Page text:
Note: After meeting with Padre Pio, this author burst into tears and wept with joy. 

He took the statue by the head while I took the base and we passed a side door to a cloister. A short distance away, in the shade under the arcades, Padre Pio sat in an armchair. He looked tired. I was filled with excitement at being so close to him. But the young priest was pulling me and we went to the new church, where we placed the image of the Saint next to the altar. While placing and arranging the support of the statue with a piece of cloth and placing flower pots, the young Capuchin slowly explained to me, in order to make himself understood, that São Luís was from the Third Franciscan Order, that they were celebrating, a since his feast day would be on the night of the next day (vigil) and that was especially special for me, because a Frenchman helped for this cause. I guessed what he said, more than understanding, because my Italian was very limited. Finally, I asked him how he could return to the small chapel of Nossa Senhora das Graças. With a simple gesture, he indicated the door I had just used and I went back to the cloister to make the return trip. It was so close to Padre Pio! An opportunity like this would never have again. I crossed the cloister garden and fell at his feet. He was surprised. At the same time, two Capuchins ran out, shouting unintelligible words. Padre Pio signaled them with his gloved hand and they were silent, but they stayed close. So he looked at me seriously, but I'm sure there was understanding and affection and that was reflected in his eyes. He put his hand on my head (I was kneeling in front of Padre Pio) and he said a few words to me. The two monks withdrew for a distance. I heard Padre Pio, who kept his hand on my head. I understood perfectly what he said to me. I confessed my sins and he answered me, commenting on what I had said, and then I was given an overwhelming experience of the charism that was attributed to him, and of his knowledge of the heart. I felt a deep peace and a deep anguish. I don't know how long all this went on. 

Finally, he said to me: "Pray to Our Lady. Consecrate yourself to the Virgin of Carmel". "Yes, Father, I pray to Our Lady of Mount Carmel. In fact, I would like to become a Carmelite." He did not comment on this, but repeated insistently: "Consecrate yourself to the Virgin of Carmel, who appeared in Garabandal"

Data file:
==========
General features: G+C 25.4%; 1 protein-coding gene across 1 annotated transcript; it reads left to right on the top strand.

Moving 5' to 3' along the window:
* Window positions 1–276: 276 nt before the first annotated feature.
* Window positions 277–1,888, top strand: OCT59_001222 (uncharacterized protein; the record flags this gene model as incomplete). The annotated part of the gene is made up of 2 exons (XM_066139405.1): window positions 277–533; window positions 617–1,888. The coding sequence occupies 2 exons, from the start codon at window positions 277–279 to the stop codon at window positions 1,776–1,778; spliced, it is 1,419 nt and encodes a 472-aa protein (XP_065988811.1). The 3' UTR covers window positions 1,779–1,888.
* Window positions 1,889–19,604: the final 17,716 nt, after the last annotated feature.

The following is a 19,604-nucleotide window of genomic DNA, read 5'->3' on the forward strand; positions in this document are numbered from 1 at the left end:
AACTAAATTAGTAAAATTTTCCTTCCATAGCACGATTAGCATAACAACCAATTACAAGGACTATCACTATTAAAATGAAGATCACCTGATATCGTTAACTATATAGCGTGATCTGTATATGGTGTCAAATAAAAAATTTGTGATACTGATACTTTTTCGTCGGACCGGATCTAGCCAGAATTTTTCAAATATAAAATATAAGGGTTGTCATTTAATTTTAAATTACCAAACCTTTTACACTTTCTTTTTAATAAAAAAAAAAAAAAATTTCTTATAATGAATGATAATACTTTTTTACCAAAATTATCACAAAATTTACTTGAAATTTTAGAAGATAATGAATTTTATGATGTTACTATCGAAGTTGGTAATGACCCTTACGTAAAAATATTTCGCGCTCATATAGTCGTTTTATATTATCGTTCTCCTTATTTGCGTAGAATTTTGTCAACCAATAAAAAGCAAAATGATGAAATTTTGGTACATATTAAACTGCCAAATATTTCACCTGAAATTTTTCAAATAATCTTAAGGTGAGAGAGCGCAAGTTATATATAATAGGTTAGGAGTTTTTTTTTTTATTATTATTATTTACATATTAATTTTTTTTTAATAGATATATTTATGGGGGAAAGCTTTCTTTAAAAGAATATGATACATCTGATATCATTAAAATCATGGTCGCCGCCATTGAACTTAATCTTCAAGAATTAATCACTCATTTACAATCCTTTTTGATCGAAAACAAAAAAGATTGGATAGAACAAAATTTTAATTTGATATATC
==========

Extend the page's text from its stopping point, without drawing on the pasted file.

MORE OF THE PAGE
- "So it's true?", I said.

- "Right ( Vero! )!" ("Yes, it is true!") Said Padre Pio. 

Then he said two or three personal things to me. When he was asking for her blessing before getting up, he concluded: "And tell Janine that everything is fine and that I am praying for her." I had completely forgotten about the main reason for my trip to San Giovanni Rotondo! With his supernatural delicacy the priest was reminding me. What a mess! So I received his blessing and he got up. He looked at me seriously and then closed his eyes. The two friars, who had stayed at a distance, escorted me to the church of Nossa Senhora das Graças. They looked angry and scolded me a little. I wondered if they were serious or not, but to tell you the truth, I didn't care at the time. 

Once in the chapel, I started to cry. I cried with joy. A little later my friend Loulou arrived. She took me outside and said: "So it looks like you were able to see Padre Pio!" As my surprise, it was obvious, she interrupted, "I see you are not used to it. Around here, everyone knows everything within a quarter of an hour." It didn't take long for me to find out for myself. By the end of the afternoon, I had to face the interrogations of numerous curious pilgrims. I was uncomfortable, especially when I expressed the opinion that perhaps Padre Pio had just a little time to suffer down here, it was a very distinct impression that I had when I was with him. For many it seemed to have uttered blasphemy, as if people were convinced that the Holy Father was immortal or something. I then decided to leave the next day and Loulou agreed. At night I wrote Padre Pio's words (in Italian) that I remembered exactly. I left San Giovanni Rotondo on August 24, 1968. Padre Pio was called by Our Lord a month after the day I had seen him. This is the story of my encounter with the Servant of God and the exact content of his suggestions regarding the events in Garabandal.